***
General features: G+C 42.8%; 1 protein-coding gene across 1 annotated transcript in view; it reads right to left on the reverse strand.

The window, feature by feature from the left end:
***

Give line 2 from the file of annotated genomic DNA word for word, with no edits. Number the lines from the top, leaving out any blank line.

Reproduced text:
The window, feature by feature from the left end: